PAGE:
As we previously reported here, in June 2020, the IRS issued Notice 2020-42 (available here) which provided temporary relief from the physical presence requirements for certain participant and beneficiary elections under qualified retirement plans. The IRS recently issued an advance version of Notice 2021-40 (available here) which extends the temporary relief for an additional year, through June 30, 2022. Under this extended relief, participant elections, including spousal consents, that require a signature to be witnessed in the physical presence of a notary public will meet the ?Ç£physical presence?Ç¥ requirement if remote notarization is done through live audio-video technology that otherwise satisfies the requirements of Treasury Regulations ?º 1.401(a)-21(d)(6) and is compliant with state law applicable to notaries. Participant elections, including spousal consents, that require a signature to be witnessed in the physical presence of a plan representative will meet the ?Ç£physical presence?Ç¥ requirement if (i) the person signing the participant… Continue Reading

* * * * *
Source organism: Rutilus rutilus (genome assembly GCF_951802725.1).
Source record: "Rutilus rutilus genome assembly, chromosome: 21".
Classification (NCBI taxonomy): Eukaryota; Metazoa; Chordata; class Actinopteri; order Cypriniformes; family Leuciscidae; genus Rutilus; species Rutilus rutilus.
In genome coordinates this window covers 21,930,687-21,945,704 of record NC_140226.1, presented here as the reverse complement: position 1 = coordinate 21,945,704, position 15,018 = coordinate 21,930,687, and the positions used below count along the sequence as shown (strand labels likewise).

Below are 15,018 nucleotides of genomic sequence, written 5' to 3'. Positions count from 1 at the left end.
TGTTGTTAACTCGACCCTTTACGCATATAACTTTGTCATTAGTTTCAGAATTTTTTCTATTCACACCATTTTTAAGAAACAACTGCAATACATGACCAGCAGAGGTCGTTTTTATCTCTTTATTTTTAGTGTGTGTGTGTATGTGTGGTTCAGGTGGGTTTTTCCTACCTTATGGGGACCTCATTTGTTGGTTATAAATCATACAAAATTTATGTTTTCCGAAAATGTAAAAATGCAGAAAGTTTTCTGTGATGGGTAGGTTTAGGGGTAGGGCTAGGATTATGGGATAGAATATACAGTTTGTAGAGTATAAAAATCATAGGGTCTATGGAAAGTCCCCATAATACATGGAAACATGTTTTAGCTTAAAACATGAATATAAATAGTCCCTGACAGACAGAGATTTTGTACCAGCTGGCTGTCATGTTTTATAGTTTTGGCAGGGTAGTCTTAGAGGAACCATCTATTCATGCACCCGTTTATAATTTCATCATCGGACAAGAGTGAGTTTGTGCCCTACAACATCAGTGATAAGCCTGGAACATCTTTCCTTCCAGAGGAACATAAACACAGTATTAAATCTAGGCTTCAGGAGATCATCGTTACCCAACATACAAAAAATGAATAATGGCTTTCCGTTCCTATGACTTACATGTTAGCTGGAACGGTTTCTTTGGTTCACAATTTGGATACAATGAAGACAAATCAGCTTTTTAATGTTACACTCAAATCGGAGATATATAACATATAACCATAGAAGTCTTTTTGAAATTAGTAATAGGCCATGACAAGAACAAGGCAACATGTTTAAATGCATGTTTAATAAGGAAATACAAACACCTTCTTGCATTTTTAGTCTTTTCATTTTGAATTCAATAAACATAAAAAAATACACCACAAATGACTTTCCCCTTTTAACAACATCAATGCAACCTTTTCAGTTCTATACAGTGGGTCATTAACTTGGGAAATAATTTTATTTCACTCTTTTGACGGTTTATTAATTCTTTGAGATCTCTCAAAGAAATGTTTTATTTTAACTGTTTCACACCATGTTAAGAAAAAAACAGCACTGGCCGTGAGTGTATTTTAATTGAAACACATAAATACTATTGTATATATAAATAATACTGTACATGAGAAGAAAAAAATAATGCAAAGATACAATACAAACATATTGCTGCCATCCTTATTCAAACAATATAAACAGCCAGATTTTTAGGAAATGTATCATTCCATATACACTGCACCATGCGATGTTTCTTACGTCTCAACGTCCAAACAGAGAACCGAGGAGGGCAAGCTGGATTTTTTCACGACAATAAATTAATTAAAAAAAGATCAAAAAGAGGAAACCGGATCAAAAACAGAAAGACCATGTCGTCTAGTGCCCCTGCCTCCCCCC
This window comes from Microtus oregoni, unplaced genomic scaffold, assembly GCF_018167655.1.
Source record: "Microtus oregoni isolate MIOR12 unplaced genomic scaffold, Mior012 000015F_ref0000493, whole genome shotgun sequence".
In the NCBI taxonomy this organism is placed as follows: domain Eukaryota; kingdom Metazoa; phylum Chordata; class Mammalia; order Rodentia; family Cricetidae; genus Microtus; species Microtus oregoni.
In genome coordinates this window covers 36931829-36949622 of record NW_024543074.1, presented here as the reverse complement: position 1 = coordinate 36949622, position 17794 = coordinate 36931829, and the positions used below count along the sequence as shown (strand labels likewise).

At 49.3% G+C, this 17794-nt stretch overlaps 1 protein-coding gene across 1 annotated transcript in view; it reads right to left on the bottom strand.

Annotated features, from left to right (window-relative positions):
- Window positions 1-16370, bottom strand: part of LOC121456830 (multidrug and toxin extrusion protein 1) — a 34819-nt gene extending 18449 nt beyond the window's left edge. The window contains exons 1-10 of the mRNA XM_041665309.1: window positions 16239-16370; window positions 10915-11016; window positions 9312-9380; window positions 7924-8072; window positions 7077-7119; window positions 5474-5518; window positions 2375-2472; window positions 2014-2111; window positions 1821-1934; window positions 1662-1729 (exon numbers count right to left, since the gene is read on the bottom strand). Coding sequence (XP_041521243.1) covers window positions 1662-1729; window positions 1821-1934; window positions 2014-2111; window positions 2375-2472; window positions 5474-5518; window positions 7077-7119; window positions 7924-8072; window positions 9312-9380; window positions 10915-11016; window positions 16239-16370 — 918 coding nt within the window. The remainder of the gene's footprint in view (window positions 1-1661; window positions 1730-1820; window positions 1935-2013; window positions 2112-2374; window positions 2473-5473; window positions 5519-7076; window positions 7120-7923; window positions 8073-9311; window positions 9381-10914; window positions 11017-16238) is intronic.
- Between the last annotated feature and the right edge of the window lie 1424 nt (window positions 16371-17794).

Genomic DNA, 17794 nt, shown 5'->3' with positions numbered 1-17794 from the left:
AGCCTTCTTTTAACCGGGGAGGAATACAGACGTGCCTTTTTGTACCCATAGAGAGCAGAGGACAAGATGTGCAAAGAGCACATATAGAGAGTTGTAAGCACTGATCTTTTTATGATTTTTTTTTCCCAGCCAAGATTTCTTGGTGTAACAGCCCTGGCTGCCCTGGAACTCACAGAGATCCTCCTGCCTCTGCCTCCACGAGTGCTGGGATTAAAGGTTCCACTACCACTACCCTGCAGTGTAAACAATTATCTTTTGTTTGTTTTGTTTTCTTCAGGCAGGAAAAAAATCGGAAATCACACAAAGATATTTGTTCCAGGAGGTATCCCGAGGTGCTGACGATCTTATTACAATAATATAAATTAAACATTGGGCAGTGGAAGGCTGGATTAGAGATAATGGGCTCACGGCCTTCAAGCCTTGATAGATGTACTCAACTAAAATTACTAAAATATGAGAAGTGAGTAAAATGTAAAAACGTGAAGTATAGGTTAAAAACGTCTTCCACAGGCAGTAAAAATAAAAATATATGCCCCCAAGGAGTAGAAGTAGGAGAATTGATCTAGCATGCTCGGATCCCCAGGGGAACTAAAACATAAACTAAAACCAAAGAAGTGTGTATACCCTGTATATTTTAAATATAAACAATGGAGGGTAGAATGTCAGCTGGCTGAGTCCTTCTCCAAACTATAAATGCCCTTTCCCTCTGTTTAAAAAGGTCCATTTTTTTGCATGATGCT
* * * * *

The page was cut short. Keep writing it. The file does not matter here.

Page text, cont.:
IRS Publishes Updated Operational Compliance Checklist

The IRS recently updated its Operational Compliance Checklist (the ?Ç£Checklist?Ç¥) to include qualification requirements that will become effective during the 2021 and 2022 calendar years. Examples of items added to the Checklist for 2021 and 2022 include, among other things: Final regulations relating to updated life expectancy and distribution tables used for determining minimum required distributions; The SECURE Act requirement that qualified cash or deferred arrangements must allow long-term employees (i.e., employees who work at least 500 but less than 1,000 hours per year for three consecutive 12-month periods beginning on or after January 1, 2021) to participate; and Temporary relief from the physical presence requirement for spousal consents under qualified retirement plans. The Checklist is only available online and is updated periodically to reflect new legislation and IRS guidance. The Checklist does not, however, include routine, periodic changes, such as cost-of-living increases, spot segment rates, and applicable mortality tables,… Continue Reading